The Spanish fishing fleet has been left high and dry over transport stoppages and high fuel prices leaving hundreds of tonnes of fish unsold. Photo: Xaime Ramallal

The Spanish fishing fleet has been left high and dry over transport stoppages and high fuel prices leaving hundreds of tonnes of fish unsold. Photo: Xaime Ramallal

The manager of the Organisation of Fisheries Producers (OPP) and head of the Porto de Celeiro fleet in Galicia, Spain, Jesús Lourido, confirmed that some 80 tons of fish were auctioned on yesterday morning, Monday 21 March, after a week with the fish market practically paralysed due to the strike in the transport sector.

At the end of last week, there were about 140 tons of fish stored in refrigeration, mainly “hake from the hook, a high-quality product”, for which the OPP made the decision to start freezing.

According to Lourido, practically all the fish that was stored and had not yet been frozen was put up for auction, in the hope that it will finally reach its destination.

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Last week, the Porto de Celeiro fish market, one of the most important in Galicia, was practically paralyzed and, in five days of strike, only “small quantities of fish” had been moved to supply the local market, because “the large companies”, those that move the goods to the logistics centres of Madrid, Barcelona or Zaragoza, were stopped.

The Spanish fishing fleet had been hit by transport stoppages for over a week which had prevented 200,000 kilos of hake in the ports of Celeiro and Burela in Galicia from being sold.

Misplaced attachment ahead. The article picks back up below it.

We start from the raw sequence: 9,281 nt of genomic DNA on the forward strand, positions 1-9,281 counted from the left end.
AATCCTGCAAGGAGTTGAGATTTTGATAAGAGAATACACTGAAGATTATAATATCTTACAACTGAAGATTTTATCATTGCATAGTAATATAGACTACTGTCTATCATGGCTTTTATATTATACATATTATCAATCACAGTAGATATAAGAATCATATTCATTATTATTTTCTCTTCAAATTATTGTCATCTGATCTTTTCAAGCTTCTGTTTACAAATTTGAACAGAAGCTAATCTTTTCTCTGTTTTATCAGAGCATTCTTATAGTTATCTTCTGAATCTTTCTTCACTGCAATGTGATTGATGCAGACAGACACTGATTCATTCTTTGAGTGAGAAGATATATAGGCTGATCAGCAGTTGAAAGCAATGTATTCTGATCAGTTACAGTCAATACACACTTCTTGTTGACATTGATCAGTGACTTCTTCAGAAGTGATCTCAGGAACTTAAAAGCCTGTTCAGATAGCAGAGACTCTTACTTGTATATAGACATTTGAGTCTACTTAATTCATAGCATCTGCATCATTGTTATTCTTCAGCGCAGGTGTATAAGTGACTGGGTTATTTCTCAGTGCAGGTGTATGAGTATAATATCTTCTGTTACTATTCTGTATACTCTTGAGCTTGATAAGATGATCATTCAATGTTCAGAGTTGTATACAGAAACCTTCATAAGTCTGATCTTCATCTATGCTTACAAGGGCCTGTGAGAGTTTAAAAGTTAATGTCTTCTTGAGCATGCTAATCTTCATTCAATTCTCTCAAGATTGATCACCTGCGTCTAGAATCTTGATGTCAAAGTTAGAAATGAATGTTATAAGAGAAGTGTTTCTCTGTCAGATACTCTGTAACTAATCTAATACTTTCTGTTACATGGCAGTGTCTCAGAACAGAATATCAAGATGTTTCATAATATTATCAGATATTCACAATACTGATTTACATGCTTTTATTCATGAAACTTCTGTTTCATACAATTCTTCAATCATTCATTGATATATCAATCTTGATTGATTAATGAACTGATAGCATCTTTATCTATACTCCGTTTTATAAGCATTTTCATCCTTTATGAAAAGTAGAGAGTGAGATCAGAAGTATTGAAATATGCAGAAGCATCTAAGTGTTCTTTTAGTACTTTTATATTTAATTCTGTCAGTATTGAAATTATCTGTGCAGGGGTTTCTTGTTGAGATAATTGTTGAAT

If the frozen hake remains unsold then the fishing fleet could stand to lose €100,000, according to Gallaecian news outlet ‘La Voz de Galicia’ who say, “this is estimated by sources in the sector who state that each of the Gran Sol vessels that have their fish blocked in the ports, or even stored in the warehouses because they have not yet been able to unload it, will assume losses of around 60,000 euros for not being able to sell the recently arrived fish . To this figure must be added the operating costs of the tide, which include, among others, bait, provisions, and fuel prices that when most of these vessels went out to fish this tide, a little over two weeks ago, had already been fired as a result of the war in Ukraine. About 40,000 euros.

On Thursday, two fishing vessels the Manolo del Terín and the Arrigorri, were due to land at dawn in Celeiro but had to keep their catch of around 30 tonnes of hake onboard as the cold rooms on the fish auction were full to capacity and that day’s auction had been suspended as there was no transport to take the fish to the main markets of Madrid, Barcelona and Bilbao.

Some of the fishing boats have not returned to sea because there are no markets and coupled with diesel prices have made it economically unviable to continue.

Central government in Spain has announced that they will look to lower the price of electricity, fuel and gas on 29 March, but this has been called insufficient by those in the fishing sector.

One fisherman told, La Voz de Galicia’, “They (the government) don’t realise that we have been working the equivalent of twenty days without pay.”

Although the Spanish government offered the transport sector a €500m compensation package, the strike organisers has called the government’s offer “a joke” and have vowed to continue work stoppages.

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Spanish fishing fleet left high and dry over transport stoppages

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